16. 16. References: Cox, R.H. (2007). Sport Psychology: Concepts and Applications (6th ed.). New York, NY: McGraw-Hill. Csikszentmihalyi, M. (1990). Flow: The Psychology of Optimal Experience. New York: Harper and Row. Csikszentmihalyi, M. (2007). Finding flow. Psychology Today, July/August 1997. Jackson, S.A., & Eklund, R.C. (2002). Assessing flow in physical activity: The Flow State Scale-2 and Dispositional Flow Scale-2, Journal of Sport and Educational Psychology, 24, 133-150. Jackson, S.A., & Marsh, H.W. (1996). Development and validation of a scale to measure optimal experience: The Flow State Scale. Journal of Sport and Exercise Psychology, 18, 17-35. Jackson, S.A., Thomas, P.R., Marsh, H.W., & Smethurst, C.J. (2001). Relationships between flow, self-concept, psychological skills, and performance. Journal of Applied Sport Psychology, 13, 129-153. Related articles: Goal Setting Publication date: 12/13/2011 www.psychologypage.nl 15
  17. 17. Functional Magnetic Resonance Imaging (fMRI) Twenty years ago a technique was invented to explore the brain in action: Functional magnetic resonance imaging (fMRI). With this non-invasive research method individuals do not receive an injection containing a radioactive compound, unlike positron emission tomography (PET) (Rains, 2002). Consequently, subjects do not suffer any harm while participating in an experiment, which allows them to participate multiple times in succession. Another advantage of fMRI is its high spatial resolution (Goebel, 2007), which is the smallest distance between two measurable units. This allows neuroscientists to look specifically at what brain regions are active during certain cognitive tasks. Like every other cell in the human body, neurons need oxygen. Oxygen is transported by hemoglobin (HbO2) in the blood via the vascular system. After the neuron has extracted the oxygen, deoxygenated hemoglobin (Hb) is removed by the venous system. fMRI is based on the magnetic properties of the HbO2 and Hb molecules (Goebel, 2007). How does it work? The MRI-scanner contains a magnet that creates a homogeneous, magnetic field of 1.5 Tesla (30,000 times the strength of the Earth’s magnetic field!) or higher inside the tube. This magnetic field aligns all the hydrogen-protons in the brain in the same direction. The hydrogen-protons spin around their own axis. However, if a radio frequency (RF) pulse is applied, some of these protons take over the energy from the pulse and reverse their spin. In the case of deoxygenated hemoglobin, the altered spin of hydrogen-protons causes a distortion in the homogeneity of the magnetic field; Hb is paramagnetic. Oxygenated hemoglobin on the other hand does not distort the homogeneity of the magnetic field; HbO 2 is diamagnetic (Goebel, 2007). In essence, the change in ratio of HbO 2 to Hb is measured. This contrast is therefore called the blood oxygenation level dependent (BOLD) signal (Goebel, 2007), which can be detected by a coil. The signal is then transmitted to a computer for further analysis. Special software, e.g. BrainVoyager, can be used to analyze the data (see picture). When a stimulus is presented to a subject, neurons consume oxygen. The concentration of deoxygenated hemoglobin will rise, thus the BOLD signal will show an initial dip. After 2 or 3 seconds the body reacts by pumping large amounts of blood to the region concerned, more than the cell actually demands. This is known as the hemodynamic response, which causes an overshoot of oxygenated hemoglobin. After about 10 seconds past presentation of the stimulus the signal returns to baseline. Hitherto the BOLD signal has always been observed (Menon, 2001). In conclusion, some researchers doubt the trustworthiness of fMRI (Dobbs, 2005). It does not measure neural activity directly after all. Instead, fMRI registers blood flow which indicates neural activity (Goebel, 2007). Nevertheless, the ongoing development of stronger fMRI machines yielding more detailed images seems promising. In the future, techniques such as fMRI and electroencephalography (EEG) or magnetoencephalography (MEG) will be used simultaneously more often (Dale & Halgren, 2001). By combining forces, high spatial resolution of fMRI with high temporal resolution of EEG or MEG, we will gain a better understanding of the human brain. www.psychologypage.nl 16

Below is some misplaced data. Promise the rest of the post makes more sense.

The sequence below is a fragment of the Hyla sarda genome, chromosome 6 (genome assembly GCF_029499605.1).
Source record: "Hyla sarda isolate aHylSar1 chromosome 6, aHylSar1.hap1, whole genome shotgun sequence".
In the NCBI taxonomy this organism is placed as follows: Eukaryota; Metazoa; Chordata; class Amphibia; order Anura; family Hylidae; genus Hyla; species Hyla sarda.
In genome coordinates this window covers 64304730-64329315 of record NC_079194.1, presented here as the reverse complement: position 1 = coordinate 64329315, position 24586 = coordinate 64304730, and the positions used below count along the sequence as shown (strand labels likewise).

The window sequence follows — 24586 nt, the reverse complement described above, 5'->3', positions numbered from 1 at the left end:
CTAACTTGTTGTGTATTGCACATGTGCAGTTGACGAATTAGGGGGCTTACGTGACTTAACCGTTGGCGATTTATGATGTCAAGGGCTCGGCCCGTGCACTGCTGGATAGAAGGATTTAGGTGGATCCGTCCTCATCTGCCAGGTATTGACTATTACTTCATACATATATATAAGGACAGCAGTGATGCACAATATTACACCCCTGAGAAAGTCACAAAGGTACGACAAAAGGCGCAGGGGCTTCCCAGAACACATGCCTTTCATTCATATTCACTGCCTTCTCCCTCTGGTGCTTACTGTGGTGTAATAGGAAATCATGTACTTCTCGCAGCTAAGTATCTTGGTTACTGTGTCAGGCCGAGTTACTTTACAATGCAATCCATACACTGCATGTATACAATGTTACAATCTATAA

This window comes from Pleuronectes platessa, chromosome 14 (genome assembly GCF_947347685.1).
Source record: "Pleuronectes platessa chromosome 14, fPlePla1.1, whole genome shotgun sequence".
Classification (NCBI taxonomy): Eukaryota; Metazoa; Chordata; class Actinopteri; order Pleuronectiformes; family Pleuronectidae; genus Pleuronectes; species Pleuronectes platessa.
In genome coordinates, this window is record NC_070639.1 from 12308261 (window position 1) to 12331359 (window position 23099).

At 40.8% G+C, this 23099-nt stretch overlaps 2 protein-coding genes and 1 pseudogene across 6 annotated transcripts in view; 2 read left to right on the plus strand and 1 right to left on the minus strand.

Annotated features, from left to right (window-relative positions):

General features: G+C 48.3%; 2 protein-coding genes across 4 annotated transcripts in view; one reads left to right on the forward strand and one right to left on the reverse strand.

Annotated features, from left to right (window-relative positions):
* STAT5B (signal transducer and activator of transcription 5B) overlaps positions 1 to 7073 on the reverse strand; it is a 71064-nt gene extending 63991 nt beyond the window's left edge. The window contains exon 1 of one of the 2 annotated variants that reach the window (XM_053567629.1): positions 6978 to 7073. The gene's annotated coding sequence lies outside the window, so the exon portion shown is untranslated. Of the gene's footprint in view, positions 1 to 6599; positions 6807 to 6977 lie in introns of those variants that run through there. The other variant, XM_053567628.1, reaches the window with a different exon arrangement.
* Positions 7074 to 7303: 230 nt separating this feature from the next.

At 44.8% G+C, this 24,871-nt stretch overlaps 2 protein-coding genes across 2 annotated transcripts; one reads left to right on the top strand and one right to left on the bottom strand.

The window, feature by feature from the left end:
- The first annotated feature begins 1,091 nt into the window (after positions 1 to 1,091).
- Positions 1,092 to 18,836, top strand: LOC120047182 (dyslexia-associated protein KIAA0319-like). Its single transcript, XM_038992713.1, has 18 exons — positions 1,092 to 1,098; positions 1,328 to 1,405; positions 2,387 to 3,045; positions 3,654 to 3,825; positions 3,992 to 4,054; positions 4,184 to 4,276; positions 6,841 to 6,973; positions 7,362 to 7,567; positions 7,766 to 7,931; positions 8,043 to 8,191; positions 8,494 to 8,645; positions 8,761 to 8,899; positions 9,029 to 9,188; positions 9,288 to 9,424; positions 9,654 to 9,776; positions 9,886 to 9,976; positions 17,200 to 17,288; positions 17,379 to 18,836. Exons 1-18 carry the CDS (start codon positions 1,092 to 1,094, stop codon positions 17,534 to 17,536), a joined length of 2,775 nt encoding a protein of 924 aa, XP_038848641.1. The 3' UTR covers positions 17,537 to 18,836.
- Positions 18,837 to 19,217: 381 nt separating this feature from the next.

18. 18. References: Dale, A.M., & Halgren, E. (2001). Spatiotemporal mapping of brain activity by integration of multiple imaging modalities. Current Opinion in Neurobiology, 11, 202-208. Dobbs, D. (2005). Fact or phrenology? Scientific American Mind, 16(1), 24-31. Goebel, R. (2007). Localization of brain activity using functional magnetic resonance imaging. In: Stippich, C. (Ed.). Presurgical Functional Neuroimaging. New York, NY: Springer. Menon, R.S. (2001). Imaging function in the working brain with fMRI. Current Opinion in Neurobiology, 11, 630-636. Rains, G.D. (2002). Principles of human neuropsychology. Boston, MA: McGraw Hill. Related articles: Brain Anatomy Electroencephalography (EEG) Transcranial Magnetic Stimulation (TMS) Publication date: 09/03/2010 www.psychologypage.nl 17